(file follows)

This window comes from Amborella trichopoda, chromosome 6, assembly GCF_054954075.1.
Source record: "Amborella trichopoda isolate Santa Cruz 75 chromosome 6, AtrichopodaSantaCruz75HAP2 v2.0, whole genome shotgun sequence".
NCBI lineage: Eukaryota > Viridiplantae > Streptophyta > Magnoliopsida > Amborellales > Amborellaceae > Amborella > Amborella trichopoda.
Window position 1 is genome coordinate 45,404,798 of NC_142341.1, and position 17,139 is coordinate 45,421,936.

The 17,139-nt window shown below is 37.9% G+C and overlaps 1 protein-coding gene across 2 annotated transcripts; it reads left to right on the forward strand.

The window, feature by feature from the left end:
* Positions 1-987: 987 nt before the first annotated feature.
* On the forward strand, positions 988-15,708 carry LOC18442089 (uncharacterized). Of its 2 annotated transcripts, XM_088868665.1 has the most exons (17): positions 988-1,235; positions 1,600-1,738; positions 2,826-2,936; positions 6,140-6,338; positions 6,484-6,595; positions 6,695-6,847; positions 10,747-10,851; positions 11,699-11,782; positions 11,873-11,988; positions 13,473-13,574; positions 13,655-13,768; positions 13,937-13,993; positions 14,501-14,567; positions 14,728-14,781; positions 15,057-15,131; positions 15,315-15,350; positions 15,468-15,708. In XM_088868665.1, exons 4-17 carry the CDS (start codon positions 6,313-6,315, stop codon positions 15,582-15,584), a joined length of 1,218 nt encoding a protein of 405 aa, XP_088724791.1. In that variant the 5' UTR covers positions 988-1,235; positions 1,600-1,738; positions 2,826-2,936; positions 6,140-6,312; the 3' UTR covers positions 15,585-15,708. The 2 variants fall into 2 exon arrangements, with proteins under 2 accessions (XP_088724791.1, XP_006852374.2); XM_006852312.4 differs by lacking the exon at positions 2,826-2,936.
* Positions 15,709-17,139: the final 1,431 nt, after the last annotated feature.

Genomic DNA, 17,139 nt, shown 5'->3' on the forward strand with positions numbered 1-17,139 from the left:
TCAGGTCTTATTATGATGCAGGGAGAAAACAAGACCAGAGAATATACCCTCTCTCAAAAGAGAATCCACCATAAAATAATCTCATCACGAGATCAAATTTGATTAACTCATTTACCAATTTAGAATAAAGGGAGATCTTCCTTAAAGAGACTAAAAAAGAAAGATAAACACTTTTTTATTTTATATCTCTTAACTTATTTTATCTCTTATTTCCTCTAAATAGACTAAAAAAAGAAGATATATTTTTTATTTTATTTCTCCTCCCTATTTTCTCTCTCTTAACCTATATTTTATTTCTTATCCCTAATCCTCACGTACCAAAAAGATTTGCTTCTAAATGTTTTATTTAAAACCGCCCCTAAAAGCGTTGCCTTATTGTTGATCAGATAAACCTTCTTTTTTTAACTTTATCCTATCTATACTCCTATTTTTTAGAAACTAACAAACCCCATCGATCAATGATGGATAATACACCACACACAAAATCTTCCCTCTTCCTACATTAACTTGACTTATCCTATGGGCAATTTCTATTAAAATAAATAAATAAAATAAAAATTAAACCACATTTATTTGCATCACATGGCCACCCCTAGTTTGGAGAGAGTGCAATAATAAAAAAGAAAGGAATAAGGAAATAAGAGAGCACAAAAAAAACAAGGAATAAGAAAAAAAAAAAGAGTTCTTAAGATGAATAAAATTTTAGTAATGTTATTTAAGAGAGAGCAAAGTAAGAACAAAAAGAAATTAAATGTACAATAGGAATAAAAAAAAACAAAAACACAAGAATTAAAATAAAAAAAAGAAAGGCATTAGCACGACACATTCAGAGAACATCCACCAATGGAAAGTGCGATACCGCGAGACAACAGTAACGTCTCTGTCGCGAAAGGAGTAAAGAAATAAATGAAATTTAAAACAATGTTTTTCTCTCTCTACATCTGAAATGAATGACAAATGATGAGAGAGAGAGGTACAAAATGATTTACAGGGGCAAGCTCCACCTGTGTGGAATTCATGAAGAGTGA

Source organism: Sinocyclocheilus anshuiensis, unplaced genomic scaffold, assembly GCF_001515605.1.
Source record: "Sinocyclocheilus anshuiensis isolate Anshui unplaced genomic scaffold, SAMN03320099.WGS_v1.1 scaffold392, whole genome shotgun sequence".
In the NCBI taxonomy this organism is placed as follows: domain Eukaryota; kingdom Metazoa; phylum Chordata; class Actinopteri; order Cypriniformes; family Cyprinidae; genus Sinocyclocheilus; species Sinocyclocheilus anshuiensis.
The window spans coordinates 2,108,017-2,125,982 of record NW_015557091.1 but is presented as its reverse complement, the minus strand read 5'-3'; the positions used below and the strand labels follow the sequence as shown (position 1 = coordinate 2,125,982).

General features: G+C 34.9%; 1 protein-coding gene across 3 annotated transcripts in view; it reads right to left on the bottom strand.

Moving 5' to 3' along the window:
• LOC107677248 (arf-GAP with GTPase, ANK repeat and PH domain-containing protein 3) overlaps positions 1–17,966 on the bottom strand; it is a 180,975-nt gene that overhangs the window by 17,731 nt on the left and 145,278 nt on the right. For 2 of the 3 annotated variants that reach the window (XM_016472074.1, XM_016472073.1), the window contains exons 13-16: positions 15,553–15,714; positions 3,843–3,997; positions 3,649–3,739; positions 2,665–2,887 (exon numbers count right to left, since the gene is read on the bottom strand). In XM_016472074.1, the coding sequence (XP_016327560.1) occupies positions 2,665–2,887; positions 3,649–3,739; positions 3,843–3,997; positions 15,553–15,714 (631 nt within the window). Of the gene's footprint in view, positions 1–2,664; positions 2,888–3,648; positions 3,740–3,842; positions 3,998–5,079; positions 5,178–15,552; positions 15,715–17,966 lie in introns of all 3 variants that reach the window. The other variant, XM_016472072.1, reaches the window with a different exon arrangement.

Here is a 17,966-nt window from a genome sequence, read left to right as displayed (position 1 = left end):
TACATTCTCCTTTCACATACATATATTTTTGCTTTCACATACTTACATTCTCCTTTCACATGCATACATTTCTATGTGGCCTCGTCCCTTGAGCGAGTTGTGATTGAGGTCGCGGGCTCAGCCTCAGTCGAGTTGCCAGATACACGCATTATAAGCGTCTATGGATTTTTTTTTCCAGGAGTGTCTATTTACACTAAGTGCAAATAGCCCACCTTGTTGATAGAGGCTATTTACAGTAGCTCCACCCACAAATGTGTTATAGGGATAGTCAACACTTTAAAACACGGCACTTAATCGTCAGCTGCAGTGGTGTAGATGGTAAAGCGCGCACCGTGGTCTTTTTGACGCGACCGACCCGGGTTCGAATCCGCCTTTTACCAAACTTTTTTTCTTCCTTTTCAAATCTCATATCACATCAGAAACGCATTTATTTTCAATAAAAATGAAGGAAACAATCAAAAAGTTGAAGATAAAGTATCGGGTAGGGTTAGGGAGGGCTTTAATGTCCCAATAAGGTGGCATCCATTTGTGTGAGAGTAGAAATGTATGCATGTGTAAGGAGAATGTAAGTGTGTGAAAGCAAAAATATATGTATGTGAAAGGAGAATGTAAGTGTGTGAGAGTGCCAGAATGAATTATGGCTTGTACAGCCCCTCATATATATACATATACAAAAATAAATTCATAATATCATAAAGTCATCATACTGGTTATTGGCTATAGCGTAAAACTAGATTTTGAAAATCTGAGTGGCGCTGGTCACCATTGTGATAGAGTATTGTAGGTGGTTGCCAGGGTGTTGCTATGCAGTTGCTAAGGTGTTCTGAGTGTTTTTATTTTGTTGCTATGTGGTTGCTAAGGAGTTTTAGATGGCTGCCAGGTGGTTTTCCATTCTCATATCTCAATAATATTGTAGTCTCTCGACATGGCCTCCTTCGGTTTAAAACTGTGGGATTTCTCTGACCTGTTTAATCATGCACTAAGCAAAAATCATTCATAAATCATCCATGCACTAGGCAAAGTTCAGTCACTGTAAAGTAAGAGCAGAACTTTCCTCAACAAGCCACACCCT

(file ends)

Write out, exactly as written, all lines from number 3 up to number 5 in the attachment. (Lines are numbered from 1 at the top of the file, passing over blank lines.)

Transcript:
NCBI lineage: Eukaryota > Viridiplantae > Streptophyta > Magnoliopsida > Amborellales > Amborellaceae > Amborella > Amborella trichopoda.
Window position 1 is genome coordinate 45,404,798 of NC_142341.1, and position 17,139 is coordinate 45,421,936.

The 17,139-nt window shown below is 37.9% G+C and overlaps 1 protein-coding gene across 2 annotated transcripts; it reads left to right on the forward strand.